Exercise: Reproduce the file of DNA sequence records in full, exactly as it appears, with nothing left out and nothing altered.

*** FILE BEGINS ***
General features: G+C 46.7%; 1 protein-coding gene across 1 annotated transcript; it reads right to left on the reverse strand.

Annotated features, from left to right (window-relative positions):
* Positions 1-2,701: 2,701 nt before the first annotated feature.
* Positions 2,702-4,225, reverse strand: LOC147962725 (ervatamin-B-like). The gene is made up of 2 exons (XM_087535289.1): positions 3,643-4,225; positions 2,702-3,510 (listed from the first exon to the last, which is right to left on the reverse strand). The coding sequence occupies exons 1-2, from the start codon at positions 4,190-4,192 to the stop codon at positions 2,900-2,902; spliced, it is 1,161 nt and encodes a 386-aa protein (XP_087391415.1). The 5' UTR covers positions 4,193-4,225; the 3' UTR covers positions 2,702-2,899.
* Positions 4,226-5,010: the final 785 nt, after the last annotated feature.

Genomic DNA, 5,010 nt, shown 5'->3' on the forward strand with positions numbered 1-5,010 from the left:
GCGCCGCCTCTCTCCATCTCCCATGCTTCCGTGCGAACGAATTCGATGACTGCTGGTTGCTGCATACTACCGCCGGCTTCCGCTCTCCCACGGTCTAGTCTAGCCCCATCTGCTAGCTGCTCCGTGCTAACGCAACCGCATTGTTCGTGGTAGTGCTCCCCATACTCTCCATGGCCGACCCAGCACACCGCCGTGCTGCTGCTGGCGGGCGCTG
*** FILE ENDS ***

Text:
General features: G+C 46.7%; 1 protein-coding gene across 1 annotated transcript; it reads right to left on the reverse strand.

Annotated features, from left to right (window-relative positions):
* Positions 1-2,701: 2,701 nt before the first annotated feature.
* Positions 2,702-4,225, reverse strand: LOC147962725 (ervatamin-B-like). The gene is made up of 2 exons (XM_087535289.1): positions 3,643-4,225; positions 2,702-3,510 (listed from the first exon to the last, which is right to left on the reverse strand). The coding sequence occupies exons 1-2, from the start codon at positions 4,190-4,192 to the stop codon at positions 2,900-2,902; spliced, it is 1,161 nt and encodes a 386-aa protein (XP_087391415.1). The 5' UTR covers positions 4,193-4,225; the 3' UTR covers positions 2,702-2,899.
* Positions 4,226-5,010: the final 785 nt, after the last annotated feature.

Genomic DNA, 5,010 nt, shown 5'->3' on the forward strand with positions numbered 1-5,010 from the left:
GCGCCGCCTCTCTCCATCTCCCATGCTTCCGTGCGAACGAATTCGATGACTGCTGGTTGCTGCATACTACCGCCGGCTTCCGCTCTCCCACGGTCTAGTCTAGCCCCATCTGCTAGCTGCTCCGTGCTAACGCAACCGCATTGTTCGTGGTAGTGCTCCCCATACTCTCCATGGCCGACCCAGCACACCGCCGTGCTGCTGCTGGCGGGCGCTG